08/16/2013 06:37 pm ET Updated Oct 16, 2013

Should Your Child Consider a Two-Year College?

For today's parents and students, the decision about which college to attend can be an excruciating one. Many factors need to be taken into consideration, but the underlying guideline is that you want your child to have the best opportunity for success in life. You must grapple with size of college, geographic location, your child's academic capabilities and ability to adjust to the college environment, fields of endeavor, college reputation, and the financial impact on your student and your family.

That's why many families are finding that starting out at a two-year institution can make a lot of sense. Students who know for sure that they want to pursue a certain career path can quickly immerse themselves in their chosen field at a two-year institution. This can apply to areas of study such as the hotel and food service industry, auto mechanics, criminal justice, medical office assistants, and other occupations which may require more hands-on study.

Students who struggled academically in high school can use the time at a two-year institution to make the transition to a four-year college easier. They can improve on their study habits, take cost-effective courses to improve math and language skills, and learn how to schedule their time more efficiently so they will have a better chance of success at a four-year institution.

Some students are not emotionally prepared to make the leap to living on their own, and can use the additional time to immerse themselves in the academic environment and build up their self-confidence. Many two-year colleges that are closer to home offer opportunities to live in a dorm, but give the student the assurance of knowing they can go home over a weekend if needed.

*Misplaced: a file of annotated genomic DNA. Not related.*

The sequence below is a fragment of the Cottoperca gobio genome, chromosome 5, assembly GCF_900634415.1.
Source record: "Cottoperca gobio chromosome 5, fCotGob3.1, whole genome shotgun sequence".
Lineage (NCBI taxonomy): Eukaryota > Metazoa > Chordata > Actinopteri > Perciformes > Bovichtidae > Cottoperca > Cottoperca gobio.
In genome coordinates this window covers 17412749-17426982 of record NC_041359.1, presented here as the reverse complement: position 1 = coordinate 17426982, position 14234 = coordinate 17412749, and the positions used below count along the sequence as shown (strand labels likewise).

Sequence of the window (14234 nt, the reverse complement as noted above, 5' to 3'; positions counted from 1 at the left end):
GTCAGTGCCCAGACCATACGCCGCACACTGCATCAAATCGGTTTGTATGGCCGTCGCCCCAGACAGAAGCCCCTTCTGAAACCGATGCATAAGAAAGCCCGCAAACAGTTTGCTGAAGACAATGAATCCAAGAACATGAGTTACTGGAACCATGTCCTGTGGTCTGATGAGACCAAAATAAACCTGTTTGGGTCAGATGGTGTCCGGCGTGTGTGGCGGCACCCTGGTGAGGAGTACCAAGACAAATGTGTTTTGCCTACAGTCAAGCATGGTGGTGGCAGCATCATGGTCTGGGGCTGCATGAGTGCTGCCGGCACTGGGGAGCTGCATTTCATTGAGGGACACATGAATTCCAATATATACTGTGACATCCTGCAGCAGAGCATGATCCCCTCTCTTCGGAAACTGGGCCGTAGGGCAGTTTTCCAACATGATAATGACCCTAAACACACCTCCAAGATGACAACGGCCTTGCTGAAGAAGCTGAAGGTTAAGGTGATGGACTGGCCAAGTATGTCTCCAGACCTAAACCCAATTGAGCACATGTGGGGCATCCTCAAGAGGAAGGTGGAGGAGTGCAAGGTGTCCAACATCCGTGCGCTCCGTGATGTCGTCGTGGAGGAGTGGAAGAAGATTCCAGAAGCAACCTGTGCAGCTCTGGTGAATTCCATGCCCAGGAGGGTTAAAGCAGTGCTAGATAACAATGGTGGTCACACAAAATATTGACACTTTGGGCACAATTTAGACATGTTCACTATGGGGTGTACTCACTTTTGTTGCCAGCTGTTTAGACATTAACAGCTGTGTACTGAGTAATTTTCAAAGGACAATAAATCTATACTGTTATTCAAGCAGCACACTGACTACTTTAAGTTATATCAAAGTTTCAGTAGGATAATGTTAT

For some families the two-year path is a strictly financial choice. Many find that it is cost-effective to take more of the core classes at a local community college and then transfer those credits to a four-year institution. Additional funds can be put aside for tuition during this time. It is still helpful to have an idea of what four-year college your child plans on attending, so you can ascertain which credits will be transferable.

What About the Long-Term Goal?

Until recently there has been some concern that students who attend a two-year institution have trouble making the adjustment to a four-year school. A recent study by the National Student Clearinghouse alleviates all of those concerns and demonstrates the value of these two-year institutions in providing students with access to bachelor's degrees. The Clearinghouse collected data from more than 3,500 colleges to determine the likelihood of attaining a bachelor's degree after attending a two-year institution.

Their analysis showed that over 60 percent of the students who transferred from a two-year college did indeed go on to receive a four-year degree. The completion rate is higher for those who attained a degree at the two-year college level and also for those who attend a public four-year institution instead of a private one, and also for those who attend full-time instead of part-time. Another 8 percent remained in college and were still working on a four-year degree six years after transfer. The best chance for success is to begin attending the four-year school within a year of leaving the two-year institution.

The report shows that there can be many paths to college success. Families who are confused by the available options may benefit from meeting with a professional college financial aid advisor who can help sort out the financial, emotion, and academic benefits of starting the college process at a two-year school.